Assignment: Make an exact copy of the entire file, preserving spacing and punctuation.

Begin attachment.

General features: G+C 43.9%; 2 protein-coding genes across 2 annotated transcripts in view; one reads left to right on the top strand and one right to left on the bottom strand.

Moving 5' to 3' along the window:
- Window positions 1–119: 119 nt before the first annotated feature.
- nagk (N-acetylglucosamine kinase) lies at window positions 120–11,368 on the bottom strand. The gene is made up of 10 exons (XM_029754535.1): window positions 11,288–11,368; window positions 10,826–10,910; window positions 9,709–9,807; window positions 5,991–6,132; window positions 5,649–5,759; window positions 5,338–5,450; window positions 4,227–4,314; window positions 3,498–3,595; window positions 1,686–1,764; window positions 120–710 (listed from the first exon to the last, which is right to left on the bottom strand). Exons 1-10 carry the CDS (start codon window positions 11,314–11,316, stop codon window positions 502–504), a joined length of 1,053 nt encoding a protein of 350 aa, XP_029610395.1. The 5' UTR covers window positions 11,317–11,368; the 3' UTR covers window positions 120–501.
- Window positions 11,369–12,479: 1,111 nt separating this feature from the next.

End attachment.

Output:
General features: G+C 43.9%; 2 protein-coding genes across 2 annotated transcripts in view; one reads left to right on the top strand and one right to left on the bottom strand.

Moving 5' to 3' along the window:
- Window positions 1–119: 119 nt before the first annotated feature.
- nagk (N-acetylglucosamine kinase) lies at window positions 120–11,368 on the bottom strand. The gene is made up of 10 exons (XM_029754535.1): window positions 11,288–11,368; window positions 10,826–10,910; window positions 9,709–9,807; window positions 5,991–6,132; window positions 5,649–5,759; window positions 5,338–5,450; window positions 4,227–4,314; window positions 3,498–3,595; window positions 1,686–1,764; window positions 120–710 (listed from the first exon to the last, which is right to left on the bottom strand). Exons 1-10 carry the CDS (start codon window positions 11,314–11,316, stop codon window positions 502–504), a joined length of 1,053 nt encoding a protein of 350 aa, XP_029610395.1. The 5' UTR covers window positions 11,317–11,368; the 3' UTR covers window positions 120–501.
- Window positions 11,369–12,479: 1,111 nt separating this feature from the next.